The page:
This also takes a while as it compiles PHP for you! It also installs PHPUnit 3.4 as that's the version we need to unit test ZF1.

Each version of PHP that you compile is stored in /usr/local/php/{version number}. You can compile any version; I have 5.2.4, 5.2.12, 5.3.3 and 5.3.11 installed at the moment…

6. Select PHP to use:

pe is a handy shell function that Derick wrote that changes your PHP environment to whichever version your specify.

7. Run tests

Alternatively, you can run each component's tests individually:

Obviously, you repeat steps 5 through 7 for each version of PHP you want to test on.

To stop your Vagrant VM, exit the SSH shell and type vagrant halt or vagrant suspend. For more details on controlling your Vagrant VM, I recommend Lorna's article

Running unit tests on Zend Framework 1 is now considerably easier!

Unit testing Zend Framework 1

As part of our release process for Zend Framework 1.12, I've been working through the unit tests and running them on PHP 5.2.4 as it seems that recent changes weren't being tested with that version. This isn't totally surprising as Open Source contributors are, almost by definition, interested in new things and so are much more likely to be running PHP 5.4 rather than 5.2! This is, of course, a compelling reason for using continuous integration and I'm quite excited with Travis-CI and we are using it with ZF2.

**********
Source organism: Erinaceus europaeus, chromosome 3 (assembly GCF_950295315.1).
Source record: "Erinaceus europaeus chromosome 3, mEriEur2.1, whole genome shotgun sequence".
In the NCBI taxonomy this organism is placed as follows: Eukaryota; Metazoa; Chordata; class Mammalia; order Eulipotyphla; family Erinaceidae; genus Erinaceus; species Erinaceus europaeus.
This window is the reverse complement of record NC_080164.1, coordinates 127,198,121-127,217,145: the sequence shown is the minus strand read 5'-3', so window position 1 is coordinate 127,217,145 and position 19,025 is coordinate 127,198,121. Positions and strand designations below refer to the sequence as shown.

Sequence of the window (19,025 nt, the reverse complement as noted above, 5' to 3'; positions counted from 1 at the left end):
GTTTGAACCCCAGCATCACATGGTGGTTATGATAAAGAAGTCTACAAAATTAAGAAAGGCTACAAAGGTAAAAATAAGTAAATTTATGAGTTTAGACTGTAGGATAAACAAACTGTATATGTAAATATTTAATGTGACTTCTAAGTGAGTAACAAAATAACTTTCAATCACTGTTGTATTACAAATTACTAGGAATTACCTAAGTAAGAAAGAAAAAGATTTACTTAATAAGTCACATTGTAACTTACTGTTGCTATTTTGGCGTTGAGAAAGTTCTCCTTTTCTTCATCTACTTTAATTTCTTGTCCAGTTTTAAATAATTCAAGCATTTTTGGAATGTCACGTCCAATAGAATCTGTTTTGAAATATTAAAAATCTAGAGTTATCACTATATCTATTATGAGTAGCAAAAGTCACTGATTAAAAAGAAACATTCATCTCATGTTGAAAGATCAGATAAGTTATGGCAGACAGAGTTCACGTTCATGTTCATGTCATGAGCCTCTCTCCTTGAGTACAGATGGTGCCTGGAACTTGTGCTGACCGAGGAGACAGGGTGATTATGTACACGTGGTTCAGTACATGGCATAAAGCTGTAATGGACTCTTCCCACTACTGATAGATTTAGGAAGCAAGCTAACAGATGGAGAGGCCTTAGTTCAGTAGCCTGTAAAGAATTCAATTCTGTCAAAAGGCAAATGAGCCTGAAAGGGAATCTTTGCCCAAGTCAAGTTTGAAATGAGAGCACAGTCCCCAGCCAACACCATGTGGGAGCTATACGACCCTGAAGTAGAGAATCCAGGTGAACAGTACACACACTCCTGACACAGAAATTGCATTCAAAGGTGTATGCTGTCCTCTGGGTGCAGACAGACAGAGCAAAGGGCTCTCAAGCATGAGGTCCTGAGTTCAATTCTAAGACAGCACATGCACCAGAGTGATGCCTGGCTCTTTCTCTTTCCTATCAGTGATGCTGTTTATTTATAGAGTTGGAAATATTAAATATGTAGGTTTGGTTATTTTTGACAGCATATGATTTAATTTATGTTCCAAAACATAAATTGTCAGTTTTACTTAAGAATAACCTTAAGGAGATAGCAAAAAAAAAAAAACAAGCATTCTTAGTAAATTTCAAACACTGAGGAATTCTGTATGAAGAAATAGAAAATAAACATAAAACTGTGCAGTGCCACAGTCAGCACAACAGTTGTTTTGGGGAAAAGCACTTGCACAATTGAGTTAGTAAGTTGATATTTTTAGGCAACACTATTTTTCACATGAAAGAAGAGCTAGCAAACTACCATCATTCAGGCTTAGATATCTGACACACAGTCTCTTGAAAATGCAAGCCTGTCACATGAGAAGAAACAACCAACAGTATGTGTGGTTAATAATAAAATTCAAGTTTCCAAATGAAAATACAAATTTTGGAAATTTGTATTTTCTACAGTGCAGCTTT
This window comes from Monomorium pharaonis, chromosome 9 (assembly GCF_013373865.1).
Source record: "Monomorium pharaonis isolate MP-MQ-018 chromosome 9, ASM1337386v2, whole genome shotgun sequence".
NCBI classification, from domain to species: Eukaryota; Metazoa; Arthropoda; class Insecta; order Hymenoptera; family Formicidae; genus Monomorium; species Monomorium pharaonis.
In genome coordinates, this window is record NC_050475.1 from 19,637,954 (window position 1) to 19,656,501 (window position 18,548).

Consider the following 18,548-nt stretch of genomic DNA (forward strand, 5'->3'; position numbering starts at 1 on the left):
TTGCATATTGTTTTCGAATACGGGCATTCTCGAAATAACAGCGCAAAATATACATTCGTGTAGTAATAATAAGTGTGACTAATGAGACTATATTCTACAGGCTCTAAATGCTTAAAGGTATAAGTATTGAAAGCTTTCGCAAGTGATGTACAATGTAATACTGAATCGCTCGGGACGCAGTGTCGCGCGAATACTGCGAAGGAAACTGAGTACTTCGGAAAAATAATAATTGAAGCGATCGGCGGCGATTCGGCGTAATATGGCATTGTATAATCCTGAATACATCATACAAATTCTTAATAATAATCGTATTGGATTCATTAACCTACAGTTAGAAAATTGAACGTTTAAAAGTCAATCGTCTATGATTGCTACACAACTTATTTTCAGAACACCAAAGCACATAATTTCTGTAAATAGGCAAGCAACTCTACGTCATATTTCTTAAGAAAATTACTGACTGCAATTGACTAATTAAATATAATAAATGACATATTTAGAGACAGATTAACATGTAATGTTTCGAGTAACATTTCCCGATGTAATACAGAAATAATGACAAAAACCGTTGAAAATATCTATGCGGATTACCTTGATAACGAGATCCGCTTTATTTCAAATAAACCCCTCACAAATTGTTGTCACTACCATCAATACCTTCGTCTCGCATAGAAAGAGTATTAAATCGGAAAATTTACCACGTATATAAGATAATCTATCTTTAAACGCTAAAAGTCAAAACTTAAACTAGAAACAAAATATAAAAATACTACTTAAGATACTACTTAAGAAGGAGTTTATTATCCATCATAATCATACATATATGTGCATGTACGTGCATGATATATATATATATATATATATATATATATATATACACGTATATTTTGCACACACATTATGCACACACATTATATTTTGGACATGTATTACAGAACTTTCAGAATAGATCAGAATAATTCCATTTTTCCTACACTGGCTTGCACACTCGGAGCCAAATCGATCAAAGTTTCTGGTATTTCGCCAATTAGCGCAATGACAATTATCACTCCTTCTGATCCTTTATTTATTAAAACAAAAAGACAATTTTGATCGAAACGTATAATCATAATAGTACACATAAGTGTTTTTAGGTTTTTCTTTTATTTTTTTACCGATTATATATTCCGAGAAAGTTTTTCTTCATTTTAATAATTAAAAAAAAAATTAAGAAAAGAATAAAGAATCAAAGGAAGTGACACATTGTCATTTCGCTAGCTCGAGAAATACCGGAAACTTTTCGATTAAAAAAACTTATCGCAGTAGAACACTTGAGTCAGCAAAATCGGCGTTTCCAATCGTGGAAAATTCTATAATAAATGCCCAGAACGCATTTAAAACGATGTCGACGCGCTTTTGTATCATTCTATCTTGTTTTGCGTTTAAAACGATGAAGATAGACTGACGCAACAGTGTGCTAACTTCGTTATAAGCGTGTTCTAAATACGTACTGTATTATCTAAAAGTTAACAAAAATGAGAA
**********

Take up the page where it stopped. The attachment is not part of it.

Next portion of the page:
Installing PHPUnit 3.4

The first challenge that I encountered was that ZF1's unit test are not compatible with PHPUnit 3.6. As there are over 14,000 ZF1 unit tests which have been written since 2006, there hasn't been much enthusiasm for rewriting them to be PHPUnit 3.6 compatible. (However, if someone wants to volunteer, please contact me!)

As I have PHPUnit 3.6 installed for testing other projects, I needed to install PHPUnit 3.4 side-by-side with version 3.6 This turns out to be relatively easy and has been documented by Christer Edvartsen in his article Running Multiple Versions of PHPUnit.